No Time for Forgetfulness

Conflict Studies by Paul Laughlin (Lapwing, £5); ISBN 978-910855-76-8
Paul Laughlin’s ‘Conflict Studies’ arrives as a curt reminder of what often gets overlooked – be that out of expedience or exhaustion. So often the blandishments of ‘moving on’ or ‘moving forward’ are deployed as anaesthetics to awkward memories of The Troubles and their aftermath. Conflict Studies confronts their debasing effects on common humanity in poems that will surely find an echo well beyond the borders of Ireland. At their best, these poems are propelled by a lyrical directness and a willingness to confront sticky realities that makes them invigorating to read: not least because they are up for a scrap, a necessary one, in sweeping through political obfuscations. They are smartly observed throughout – the detail illuminating the greater point, such as in ‘Red, White and Blue’ in which:
“A faded UVF tattoo intrigues The Polish care assistant Who now feeds and washes you”
Laughlin’s eagerness for debunking entrenched racism and generalised hostility to the outsider is at its best here. Irony strips away pretence, mundanity counters pumped-up masculinity:
“She jots her observations down Then fills your Rangers mug And helps you take your meds First red, then white, then blue”
All very good, though loyalist chauvinism is an obvious target. The volume’s title poem takes aim at those who have profited more slickly – by mealy-mouthed opportunism – the powerful remarketing themselves:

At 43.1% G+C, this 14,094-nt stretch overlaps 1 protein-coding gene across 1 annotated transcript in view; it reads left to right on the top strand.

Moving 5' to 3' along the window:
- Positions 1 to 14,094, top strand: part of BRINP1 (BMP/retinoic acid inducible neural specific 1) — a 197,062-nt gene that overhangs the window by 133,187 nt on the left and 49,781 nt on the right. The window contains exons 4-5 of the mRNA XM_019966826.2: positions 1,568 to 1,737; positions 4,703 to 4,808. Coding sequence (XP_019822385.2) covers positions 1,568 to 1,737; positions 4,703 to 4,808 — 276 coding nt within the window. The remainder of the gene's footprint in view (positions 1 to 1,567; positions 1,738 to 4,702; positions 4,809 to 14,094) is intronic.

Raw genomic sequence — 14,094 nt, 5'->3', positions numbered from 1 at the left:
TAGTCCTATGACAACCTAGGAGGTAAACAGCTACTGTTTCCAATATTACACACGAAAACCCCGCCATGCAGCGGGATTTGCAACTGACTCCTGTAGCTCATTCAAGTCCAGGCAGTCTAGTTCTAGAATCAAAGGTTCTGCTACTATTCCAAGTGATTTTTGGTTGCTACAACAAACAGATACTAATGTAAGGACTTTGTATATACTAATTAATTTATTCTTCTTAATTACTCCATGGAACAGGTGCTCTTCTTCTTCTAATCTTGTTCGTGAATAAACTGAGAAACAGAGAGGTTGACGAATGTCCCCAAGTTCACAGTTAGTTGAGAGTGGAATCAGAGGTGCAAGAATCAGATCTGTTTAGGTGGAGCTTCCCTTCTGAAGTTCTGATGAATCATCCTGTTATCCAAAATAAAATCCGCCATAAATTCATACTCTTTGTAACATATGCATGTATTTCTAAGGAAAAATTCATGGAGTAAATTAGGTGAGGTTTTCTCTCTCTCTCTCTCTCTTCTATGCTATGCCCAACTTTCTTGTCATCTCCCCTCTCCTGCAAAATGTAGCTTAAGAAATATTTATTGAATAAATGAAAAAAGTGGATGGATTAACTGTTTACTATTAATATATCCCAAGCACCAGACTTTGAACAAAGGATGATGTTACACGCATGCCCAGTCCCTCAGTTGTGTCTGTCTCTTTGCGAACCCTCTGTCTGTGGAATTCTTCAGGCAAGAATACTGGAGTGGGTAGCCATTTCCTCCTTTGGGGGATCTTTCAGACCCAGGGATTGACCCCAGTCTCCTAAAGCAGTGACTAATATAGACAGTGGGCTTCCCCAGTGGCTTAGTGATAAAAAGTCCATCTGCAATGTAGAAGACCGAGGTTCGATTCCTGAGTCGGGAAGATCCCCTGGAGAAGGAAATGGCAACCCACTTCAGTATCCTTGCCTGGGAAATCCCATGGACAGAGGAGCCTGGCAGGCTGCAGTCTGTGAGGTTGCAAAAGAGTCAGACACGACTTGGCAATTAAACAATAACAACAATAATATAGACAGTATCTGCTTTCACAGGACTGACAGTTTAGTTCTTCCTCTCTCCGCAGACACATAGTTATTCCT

“How they preen for the press Those old combatants Emerging from conflict Submerging their part in it”
In ‘Who We Are’, he scorns the normalisation of this PR-speak:
“Let us again assure you The murder of your families Is not who we are For the avoidance of all doubt The torture of your neighbours Is not who we are”
There are more than a few who might remark ‘why revisit this now?’, but it still feels like a subject that needs addressing, amid risk of amnesia, and as northern Irish/British politics stews in the uniqueness of its own unresolved crises. (Which, of course, is easy enough for me – an outsider – to say, who doesn’t have to live with it). This volume sideswipes such detractors by being an insider’s poetry, from one who has witnessed the political landscape pulled from under the working-classes and co-opted by nefarious fundamentalism. Laughlin, as a long-standing Derry trade-unionist, knows his stuff. He can also be seen to represent an aspect of northern Irish politics that rarely gains attention: one that is rooted in a socialism in opposition to sectarian definition and demoralisation. In ‘Political Poem’, he takes a shot at the quarantining of politics away from culture:
“This poem has been neglected
This poem will be collected

This poem must be decoded
This poem can be downloaded”
In ‘Narratives’, he describes the tame, safe distance of an academic “Sipping red wine in a Derry bar” while discussing “The power of words to harm or heal”. It’s a punchy observation on cultural ownership and hierarchy:
“It’s not poets who forge Our narratives now Nor gods who make Their own importance here”
Lapwing’s smart but unfussy utilitarian format feels like a good fit for Laughlin’s poetry. It will be interesting to see how this book is received, and what comes next from this poet. I suspect it is a volume that has a receptive, waiting audience among people for whom the personal and the political are painfully indivisible, and for whom poetry is its most distilled and effective mode of communication.
– Neil Young